Poland Woos Shale Explorers in Last Bid to Get Financing
Poland appealed to foreign energy explorers in a last-ditch attempt to secure investment in Europe’s biggest shale-gas deposits after Exxon Mobil Corp. (XOM), Marathon Oil Corp. and Talisman Energy Inc. quit the country.
Environment Minister Maciej Grabowski, appointed in November, met investors and told them he’ll remove regulatory hurdles in an effort to stem the exodus, according to Parker Snyder, president of industry body the Poland Shale Coalition.
“It’s a definitive departure from the previous leadership, that was at best neutral and at worst hostile to foreign investors,” Snyder said in an interview at a European gas conference in Vienna. “He is very open to dialogue. Things are definitely getting more positive.”
Poland, ranked as Europe’s biggest holder of shale gas by the U.S. Energy Information Administration, has sought to revive exploration after foreign investors withdrew citing regulatory and tax concerns and poor well results. Two months ago Premier Donald Tusk fired the deputy minister in charge of drawing up shale regulations and nominated Grabowski to take the reins.
The prospects for the shale industry in Poland, where the number of wells drilled fell about 50 percent last year, may be getting brighter after San Leon Energy Plc (SLE) reported successful tests at a site last week. Poland could see its first commercial shale gas as early as this year, Grabowski said Jan. 9.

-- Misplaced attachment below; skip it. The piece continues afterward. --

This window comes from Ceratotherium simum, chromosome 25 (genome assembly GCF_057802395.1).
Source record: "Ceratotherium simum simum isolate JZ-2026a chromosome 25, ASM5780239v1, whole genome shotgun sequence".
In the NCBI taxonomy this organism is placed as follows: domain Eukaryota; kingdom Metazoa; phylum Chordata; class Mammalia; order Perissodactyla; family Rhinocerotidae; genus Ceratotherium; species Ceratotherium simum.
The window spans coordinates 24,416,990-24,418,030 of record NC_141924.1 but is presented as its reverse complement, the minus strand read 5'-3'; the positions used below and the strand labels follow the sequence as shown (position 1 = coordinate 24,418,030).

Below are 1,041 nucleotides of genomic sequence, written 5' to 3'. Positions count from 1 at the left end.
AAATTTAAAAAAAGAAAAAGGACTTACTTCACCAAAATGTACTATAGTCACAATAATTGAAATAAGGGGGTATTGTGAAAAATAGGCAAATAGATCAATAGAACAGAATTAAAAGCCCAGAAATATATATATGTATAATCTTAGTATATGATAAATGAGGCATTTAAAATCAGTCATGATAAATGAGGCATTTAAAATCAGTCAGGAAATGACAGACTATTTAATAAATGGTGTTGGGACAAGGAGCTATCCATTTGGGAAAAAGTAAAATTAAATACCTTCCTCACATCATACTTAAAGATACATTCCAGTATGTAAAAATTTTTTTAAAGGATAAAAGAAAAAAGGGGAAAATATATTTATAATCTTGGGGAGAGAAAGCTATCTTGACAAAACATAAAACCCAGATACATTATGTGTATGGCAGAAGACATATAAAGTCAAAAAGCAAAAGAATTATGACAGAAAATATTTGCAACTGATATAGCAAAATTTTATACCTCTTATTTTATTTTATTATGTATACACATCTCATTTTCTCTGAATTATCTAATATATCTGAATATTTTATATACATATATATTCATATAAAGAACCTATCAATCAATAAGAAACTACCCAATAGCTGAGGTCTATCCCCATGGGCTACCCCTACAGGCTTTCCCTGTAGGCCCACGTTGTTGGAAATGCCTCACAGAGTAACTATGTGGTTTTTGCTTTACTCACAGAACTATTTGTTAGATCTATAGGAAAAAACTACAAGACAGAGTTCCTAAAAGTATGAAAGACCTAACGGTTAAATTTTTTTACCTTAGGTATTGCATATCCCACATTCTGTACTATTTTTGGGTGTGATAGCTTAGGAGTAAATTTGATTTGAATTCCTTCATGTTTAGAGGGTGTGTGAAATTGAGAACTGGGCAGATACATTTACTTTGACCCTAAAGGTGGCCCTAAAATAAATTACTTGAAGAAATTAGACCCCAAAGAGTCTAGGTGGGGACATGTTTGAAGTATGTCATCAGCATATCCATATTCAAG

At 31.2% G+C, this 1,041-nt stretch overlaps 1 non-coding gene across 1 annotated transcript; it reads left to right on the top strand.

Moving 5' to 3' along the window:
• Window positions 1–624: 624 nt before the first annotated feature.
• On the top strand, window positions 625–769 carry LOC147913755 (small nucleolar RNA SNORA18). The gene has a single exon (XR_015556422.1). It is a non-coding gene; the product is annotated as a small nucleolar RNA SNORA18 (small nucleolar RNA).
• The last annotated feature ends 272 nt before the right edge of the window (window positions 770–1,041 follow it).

“I’m really encouraged by San Leon’s discovery,” Kamlesh Parmar, chief executive officer of driller 3Legs Resources Plc (3LEG), said at the conference. “Dialogue with the new minister and chief geologist has been extremely constructive. This year will be key for shale gas in Poland.”
The country is still far from winning the battle, according to Snyder, who called Grabowski’s ambition to have 200 wells in the next few years “wildly optimistic and not achievable.” So far only San Leon, 3Legs and BNK Petroleum Inc. (BKX) have announced plans to drill this year, and only one well each. Italy’s Eni SpA (ENI) has one Polish license left after letting two others expire.
The government must speed up the environmental-approvals process and make sure historical well data is freely available instead of treating it like a “state secret,” Snyder said, while acknowledging Grabowski’s efforts to bring investors back.
“It sets the tone that Poland is open for your dollars,” he said. “Trust has been undermined and he’s working hard to rebuild it and make the government a partner rather than adversary.”
San Leon Energy said Jan. 23 that its vertical Lewino well flowed at 60,000 cubic feet of gas a day. The Dublin-based explorer, a member of the Poland Shale Coalition, last year bought Talisman’s interest in the country’s Baltic basin.
Talisman, based in Calgary, said last January it was exiting the country following a change in strategy. Houston-based Marathon Oil said in May it would follow suit. Both pulled out after a similar announcement by Exxon in June 2012.
To contact the reporter on this story: Ladka Bauerova in Prague at email@example.com